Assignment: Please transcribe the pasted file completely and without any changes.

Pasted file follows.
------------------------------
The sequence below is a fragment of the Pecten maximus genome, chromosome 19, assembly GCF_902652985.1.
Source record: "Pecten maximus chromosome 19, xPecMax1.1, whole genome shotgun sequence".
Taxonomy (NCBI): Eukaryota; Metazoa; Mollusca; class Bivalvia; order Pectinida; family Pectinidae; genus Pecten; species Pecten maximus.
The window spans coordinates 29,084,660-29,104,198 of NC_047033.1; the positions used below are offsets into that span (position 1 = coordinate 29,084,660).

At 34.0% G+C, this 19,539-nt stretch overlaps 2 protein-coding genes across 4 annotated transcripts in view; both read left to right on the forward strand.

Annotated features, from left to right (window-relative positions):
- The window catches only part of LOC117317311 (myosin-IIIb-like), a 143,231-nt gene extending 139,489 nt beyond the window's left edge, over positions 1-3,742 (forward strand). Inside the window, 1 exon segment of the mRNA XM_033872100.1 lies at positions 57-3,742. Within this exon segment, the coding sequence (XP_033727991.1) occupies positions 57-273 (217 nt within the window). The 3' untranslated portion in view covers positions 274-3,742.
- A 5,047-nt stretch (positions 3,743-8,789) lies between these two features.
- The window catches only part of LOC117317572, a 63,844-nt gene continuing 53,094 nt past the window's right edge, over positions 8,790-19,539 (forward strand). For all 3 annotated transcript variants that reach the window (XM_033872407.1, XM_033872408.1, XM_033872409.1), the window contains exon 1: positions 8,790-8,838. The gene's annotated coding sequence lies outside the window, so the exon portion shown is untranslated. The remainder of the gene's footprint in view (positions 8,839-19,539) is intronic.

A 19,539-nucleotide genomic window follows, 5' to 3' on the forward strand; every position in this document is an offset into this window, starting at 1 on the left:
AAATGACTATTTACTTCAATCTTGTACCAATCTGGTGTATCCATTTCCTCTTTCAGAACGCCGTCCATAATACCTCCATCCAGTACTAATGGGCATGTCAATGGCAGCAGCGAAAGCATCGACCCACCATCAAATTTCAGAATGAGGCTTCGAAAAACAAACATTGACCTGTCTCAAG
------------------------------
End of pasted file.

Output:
The sequence below is a fragment of the Pecten maximus genome, chromosome 19, assembly GCF_902652985.1.
Source record: "Pecten maximus chromosome 19, xPecMax1.1, whole genome shotgun sequence".
Taxonomy (NCBI): Eukaryota; Metazoa; Mollusca; class Bivalvia; order Pectinida; family Pectinidae; genus Pecten; species Pecten maximus.
The window spans coordinates 29,084,660-29,104,198 of NC_047033.1; the positions used below are offsets into that span (position 1 = coordinate 29,084,660).

At 34.0% G+C, this 19,539-nt stretch overlaps 2 protein-coding genes across 4 annotated transcripts in view; both read left to right on the forward strand.

Annotated features, from left to right (window-relative positions):
- The window catches only part of LOC117317311 (myosin-IIIb-like), a 143,231-nt gene extending 139,489 nt beyond the window's left edge, over positions 1-3,742 (forward strand). Inside the window, 1 exon segment of the mRNA XM_033872100.1 lies at positions 57-3,742. Within this exon segment, the coding sequence (XP_033727991.1) occupies positions 57-273 (217 nt within the window). The 3' untranslated portion in view covers positions 274-3,742.
- A 5,047-nt stretch (positions 3,743-8,789) lies between these two features.
- The window catches only part of LOC117317572, a 63,844-nt gene continuing 53,094 nt past the window's right edge, over positions 8,790-19,539 (forward strand). For all 3 annotated transcript variants that reach the window (XM_033872407.1, XM_033872408.1, XM_033872409.1), the window contains exon 1: positions 8,790-8,838. The gene's annotated coding sequence lies outside the window, so the exon portion shown is untranslated. The remainder of the gene's footprint in view (positions 8,839-19,539) is intronic.

A 19,539-nucleotide genomic window follows, 5' to 3' on the forward strand; every position in this document is an offset into this window, starting at 1 on the left:
AAATGACTATTTACTTCAATCTTGTACCAATCTGGTGTATCCATTTCCTCTTTCAGAACGCCGTCCATAATACCTCCATCCAGTACTAATGGGCATGTCAATGGCAGCAGCGAAAGCATCGACCCACCATCAAATTTCAGAATGAGGCTTCGAAAAACAAACATTGACCTGTCTCAAG